The State Pension Funding Gap

According to a study by the Pew Charitable Trust, the
 total unfunded pension liability for Illinois accounts for 10%
of the unfunded pension liabilities of the entire country.
The gap between the total assets reported by state pension systems across the United States and the benefits promised to workers, now reported as the net pension liability, reached $1.1 trillion in fiscal year 2015, the most recent year for which complete data are available. That represents an increase of $157 billion, or 17 percent, from 2014.

A state pension plan’s annual funded ratio gives an end-of-fiscal-year snapshot of the assets as a proportion of its accrued liabilities. In aggregate, the funded ratio of these plans dropped to 72 percent in 2015, down from 75 percent in 2014. Investment returns that fell short of expectations proved to be the largest contributor to the worsening fiscal position, with median overall returns of 3.6 percent.1 On average, state pension plans had assumed a long-run investment return of twice that—7.6 percent—for fiscal 2015.

Though final data for 2016 are not yet available, low returns will also be reflected there. Based on returns averaging 1.0 percent for that year, the net pension liability is expected to increase by close to $200 billion and reach about $1.3 trillion. Market volatility will also have a significant impact on cost predictability in the near and long terms.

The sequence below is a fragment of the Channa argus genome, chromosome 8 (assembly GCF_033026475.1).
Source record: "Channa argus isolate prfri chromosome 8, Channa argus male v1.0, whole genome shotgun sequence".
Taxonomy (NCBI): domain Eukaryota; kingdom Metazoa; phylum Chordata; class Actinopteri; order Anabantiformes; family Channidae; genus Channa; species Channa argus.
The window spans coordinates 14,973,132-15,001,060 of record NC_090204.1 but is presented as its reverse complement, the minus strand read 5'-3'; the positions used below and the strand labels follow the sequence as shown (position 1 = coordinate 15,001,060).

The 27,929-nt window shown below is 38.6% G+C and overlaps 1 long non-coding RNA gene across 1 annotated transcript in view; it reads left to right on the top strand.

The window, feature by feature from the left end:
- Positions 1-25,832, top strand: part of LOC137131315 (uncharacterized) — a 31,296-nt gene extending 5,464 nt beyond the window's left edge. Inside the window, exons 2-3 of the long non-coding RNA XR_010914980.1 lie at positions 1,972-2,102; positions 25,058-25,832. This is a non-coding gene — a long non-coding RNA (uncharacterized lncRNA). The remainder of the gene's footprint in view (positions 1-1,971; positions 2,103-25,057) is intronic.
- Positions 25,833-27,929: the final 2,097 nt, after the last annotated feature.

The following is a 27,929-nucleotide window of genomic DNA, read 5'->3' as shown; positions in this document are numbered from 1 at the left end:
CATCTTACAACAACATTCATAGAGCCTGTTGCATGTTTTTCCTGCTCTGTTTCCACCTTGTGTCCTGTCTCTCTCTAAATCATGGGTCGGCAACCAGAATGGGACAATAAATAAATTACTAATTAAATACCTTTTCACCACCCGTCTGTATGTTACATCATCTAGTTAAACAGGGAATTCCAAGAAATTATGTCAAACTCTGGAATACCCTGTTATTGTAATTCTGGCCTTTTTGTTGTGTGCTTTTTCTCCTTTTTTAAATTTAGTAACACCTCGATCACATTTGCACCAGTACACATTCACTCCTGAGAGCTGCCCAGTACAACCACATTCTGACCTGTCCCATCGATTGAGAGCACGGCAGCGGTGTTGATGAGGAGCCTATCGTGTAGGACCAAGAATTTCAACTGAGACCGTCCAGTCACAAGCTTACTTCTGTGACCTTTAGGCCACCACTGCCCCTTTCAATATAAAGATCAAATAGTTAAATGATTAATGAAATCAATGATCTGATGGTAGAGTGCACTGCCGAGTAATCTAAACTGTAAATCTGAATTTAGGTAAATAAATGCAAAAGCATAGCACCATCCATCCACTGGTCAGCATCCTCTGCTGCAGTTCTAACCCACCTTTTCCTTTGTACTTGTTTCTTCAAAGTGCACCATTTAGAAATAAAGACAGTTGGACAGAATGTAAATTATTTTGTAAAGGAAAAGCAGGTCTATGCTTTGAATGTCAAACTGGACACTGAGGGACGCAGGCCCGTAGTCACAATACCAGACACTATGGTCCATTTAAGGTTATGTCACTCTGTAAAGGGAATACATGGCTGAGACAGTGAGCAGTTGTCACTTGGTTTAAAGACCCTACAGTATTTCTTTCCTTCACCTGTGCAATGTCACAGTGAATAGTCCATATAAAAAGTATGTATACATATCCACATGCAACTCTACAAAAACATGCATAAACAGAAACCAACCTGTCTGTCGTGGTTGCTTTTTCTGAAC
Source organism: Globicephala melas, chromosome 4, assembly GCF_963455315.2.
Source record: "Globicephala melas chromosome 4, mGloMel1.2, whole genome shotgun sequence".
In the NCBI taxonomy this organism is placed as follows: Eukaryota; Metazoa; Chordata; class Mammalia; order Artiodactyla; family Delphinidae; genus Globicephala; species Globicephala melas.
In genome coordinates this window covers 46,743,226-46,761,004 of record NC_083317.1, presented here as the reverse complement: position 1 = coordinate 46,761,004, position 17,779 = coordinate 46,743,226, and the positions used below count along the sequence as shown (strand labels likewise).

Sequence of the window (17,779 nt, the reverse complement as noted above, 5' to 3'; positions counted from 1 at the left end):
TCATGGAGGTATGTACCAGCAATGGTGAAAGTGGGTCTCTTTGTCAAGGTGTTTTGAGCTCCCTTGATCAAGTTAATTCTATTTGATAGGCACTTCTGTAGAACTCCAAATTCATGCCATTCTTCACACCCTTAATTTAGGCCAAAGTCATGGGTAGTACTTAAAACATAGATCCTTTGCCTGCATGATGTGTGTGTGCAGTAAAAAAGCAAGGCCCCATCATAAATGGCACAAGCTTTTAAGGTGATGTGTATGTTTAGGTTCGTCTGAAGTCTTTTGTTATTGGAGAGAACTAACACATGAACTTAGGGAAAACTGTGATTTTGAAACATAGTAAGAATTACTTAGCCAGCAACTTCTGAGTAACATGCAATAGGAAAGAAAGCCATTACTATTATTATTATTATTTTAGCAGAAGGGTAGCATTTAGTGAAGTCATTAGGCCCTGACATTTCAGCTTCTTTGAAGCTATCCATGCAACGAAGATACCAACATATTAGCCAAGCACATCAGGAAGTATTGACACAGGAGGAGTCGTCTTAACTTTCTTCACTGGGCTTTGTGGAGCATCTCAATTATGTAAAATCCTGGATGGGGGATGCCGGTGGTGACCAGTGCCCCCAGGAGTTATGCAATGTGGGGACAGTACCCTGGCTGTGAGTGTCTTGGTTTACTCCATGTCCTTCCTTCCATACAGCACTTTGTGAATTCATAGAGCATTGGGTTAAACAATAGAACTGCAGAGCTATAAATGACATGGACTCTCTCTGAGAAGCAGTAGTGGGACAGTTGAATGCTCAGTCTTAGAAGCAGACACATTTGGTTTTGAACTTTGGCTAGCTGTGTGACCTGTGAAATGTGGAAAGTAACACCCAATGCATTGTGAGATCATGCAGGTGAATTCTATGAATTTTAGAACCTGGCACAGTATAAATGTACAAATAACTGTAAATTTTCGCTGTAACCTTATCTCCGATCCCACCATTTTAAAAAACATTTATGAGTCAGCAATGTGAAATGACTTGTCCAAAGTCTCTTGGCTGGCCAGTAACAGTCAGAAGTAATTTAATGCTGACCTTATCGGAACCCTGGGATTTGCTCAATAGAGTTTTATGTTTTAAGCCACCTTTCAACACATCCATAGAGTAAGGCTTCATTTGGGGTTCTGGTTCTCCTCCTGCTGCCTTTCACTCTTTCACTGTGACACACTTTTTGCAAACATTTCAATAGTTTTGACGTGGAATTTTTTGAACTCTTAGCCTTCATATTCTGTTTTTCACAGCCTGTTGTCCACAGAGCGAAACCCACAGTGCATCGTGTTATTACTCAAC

Expected increases in the nationwide funding gap of more than $350 billion over two years—primarily because of lower-than-forecast investment returns—will require policymakers in many states to choose from often difficult options: paying more into state pension plans and potentially crowding out other spending in their budgets, or letting funding levels drop and pushing costs into the future. Read more by the Pew Charitable Trust.